In October, a key Medicaid program for safety net hospitals is slated to be cut by $8 billion. Lawmakers say it could threaten the viability of hospitals and reduce care to those who need it most.
More lawmakers are pushing to block the reduction of billions of Medicaid dollars to hospitals.
A bipartisan group of 51 senators have written a letter to Senate leaders urging them to prevent planned cuts to the Medicaid disproportionate share hospital (DSH) program. The program aids hospitals with a high percentage of patients who rely on Medicaid.
Unless Congress intervenes, the program is facing a cut of $8 billion beginning in October. The program is supposed to be cut by $8 billion annually through 2027.
U.S. Sen. Bob Casey, D-Pa., and U.S. Sen. James Lankford, R-Okla., led their colleagues on the Aug. 3 joint letter. The letter was sent to U.S. Senate Majority Leader Charles Schumer, D-N.Y., and Senate Minority Leader Mitch McConnell, R-Ky.
“The Medicaid DSH program keeps many hospitals financially viable and able to provide care to vulnerable individuals,” the senators wrote. “Drastic cuts to this program could lead to a reduction in access to care for those who need it most.”
America’s Essential Hospitals, a trade group representing safety net hospitals, pushed lawmakers to sign the letter. The organization has said if the Medicaid cuts went into effect as scheduled, it would deliver a body blow to some hospitals and could even lead to some hospitals closing their doors.
“Our members are heavily dependent on Medicaid,” Beth Feldpush, senior vice president of policy and advocacy for America’s Essential Hospitals, told Chief Healthcare Executive® in a January interview.
The planned cuts in the DSH program were implemented on the premise that fewer patients would need Medicaid coverage thanks to the Affordable Care Act, and hospitals would need less help. While more people have health insurance, hospitals are still caring for more patients who rely on Medicaid and have no additional coverage.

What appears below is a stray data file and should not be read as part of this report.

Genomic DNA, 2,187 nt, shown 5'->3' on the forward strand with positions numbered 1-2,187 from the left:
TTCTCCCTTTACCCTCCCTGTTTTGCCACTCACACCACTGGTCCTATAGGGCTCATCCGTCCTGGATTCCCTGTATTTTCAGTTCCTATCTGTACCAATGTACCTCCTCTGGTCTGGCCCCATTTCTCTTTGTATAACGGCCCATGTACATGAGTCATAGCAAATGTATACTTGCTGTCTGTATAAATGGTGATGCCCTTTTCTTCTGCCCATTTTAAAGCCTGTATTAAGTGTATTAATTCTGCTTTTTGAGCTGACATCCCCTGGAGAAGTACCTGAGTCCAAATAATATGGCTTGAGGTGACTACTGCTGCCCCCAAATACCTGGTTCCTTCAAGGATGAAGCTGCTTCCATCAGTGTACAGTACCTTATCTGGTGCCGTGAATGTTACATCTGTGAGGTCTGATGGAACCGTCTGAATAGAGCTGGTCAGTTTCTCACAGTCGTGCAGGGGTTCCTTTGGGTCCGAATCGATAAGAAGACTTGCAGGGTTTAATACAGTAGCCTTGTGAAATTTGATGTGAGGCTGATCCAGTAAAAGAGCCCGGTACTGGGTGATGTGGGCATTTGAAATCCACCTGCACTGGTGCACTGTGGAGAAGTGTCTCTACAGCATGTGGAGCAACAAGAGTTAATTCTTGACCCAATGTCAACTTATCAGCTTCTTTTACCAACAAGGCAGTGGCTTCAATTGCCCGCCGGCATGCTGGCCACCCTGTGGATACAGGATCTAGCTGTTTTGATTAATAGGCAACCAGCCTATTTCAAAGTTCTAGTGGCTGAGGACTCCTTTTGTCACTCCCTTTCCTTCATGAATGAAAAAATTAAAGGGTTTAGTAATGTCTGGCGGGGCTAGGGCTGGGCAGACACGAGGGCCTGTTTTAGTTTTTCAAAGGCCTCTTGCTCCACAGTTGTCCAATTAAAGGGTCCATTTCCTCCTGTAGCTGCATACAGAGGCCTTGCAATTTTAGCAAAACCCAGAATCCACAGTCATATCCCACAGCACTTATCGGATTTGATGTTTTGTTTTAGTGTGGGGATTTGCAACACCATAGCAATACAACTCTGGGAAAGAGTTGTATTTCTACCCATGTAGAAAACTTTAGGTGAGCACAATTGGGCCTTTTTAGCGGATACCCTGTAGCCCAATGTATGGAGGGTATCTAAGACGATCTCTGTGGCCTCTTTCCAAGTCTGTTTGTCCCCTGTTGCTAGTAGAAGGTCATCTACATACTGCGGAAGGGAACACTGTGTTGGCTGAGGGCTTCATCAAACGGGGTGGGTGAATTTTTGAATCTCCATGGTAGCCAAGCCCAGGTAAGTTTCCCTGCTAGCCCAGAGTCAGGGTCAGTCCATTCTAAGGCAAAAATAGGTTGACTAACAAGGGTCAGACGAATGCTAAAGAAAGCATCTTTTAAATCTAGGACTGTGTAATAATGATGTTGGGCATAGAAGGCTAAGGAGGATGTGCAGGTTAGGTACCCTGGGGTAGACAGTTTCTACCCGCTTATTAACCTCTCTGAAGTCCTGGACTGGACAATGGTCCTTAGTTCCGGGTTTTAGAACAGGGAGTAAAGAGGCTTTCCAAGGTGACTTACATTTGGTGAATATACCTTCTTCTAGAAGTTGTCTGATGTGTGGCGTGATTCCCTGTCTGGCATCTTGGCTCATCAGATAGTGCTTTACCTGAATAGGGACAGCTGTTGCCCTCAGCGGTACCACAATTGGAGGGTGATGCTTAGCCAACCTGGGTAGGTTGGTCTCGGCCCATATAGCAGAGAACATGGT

“Those coverage levels have not been fully realized yet these hospitals continue to care for uninsured and underinsured patients,” the senators wrote.
The senators warned that the planned cuts could have grave consequences for hospitals.
“Cuts of this magnitude could undermine the financial viability of hospitals, threatening access to care for the most vulnerable Americans,” the letter states. “It is essential that we continue to protect those who have come to rely on the services provided by Medicaid DSH hospitals.”
Other senators who signed the letter include U.S. Sens. Elizabeth Warren, D-Mass.; Tammy Duckworth, D-Ill..; Bill Cassidy, R-La.; and Marco Rubio, R-Fla.,
The senators’ letter marks the latest bipartisan effort to prevent cuts to the DSH program. In April, a group of House members introduced a bill to prevent the cuts.
Casey is the chairman of the Senate Special Committee on Aging, and Lankford is the ranking Republican.
When the Centers for Medicare & Medicaid Services finalized their inpatient payment rates for 2024 last week, hospitals voiced heavy criticism over plans to reduce aid to the DSH program by nearly $1 billion.
Hospitals have also been starting to see an uptick in costs for charity care as some states reduce the number of people on their Medicaid rolls, according to Kaufman Hall, a healthcare consulting firm. Healthcare groups warn millions of Americans could lose Medicaid coverage in the coming months.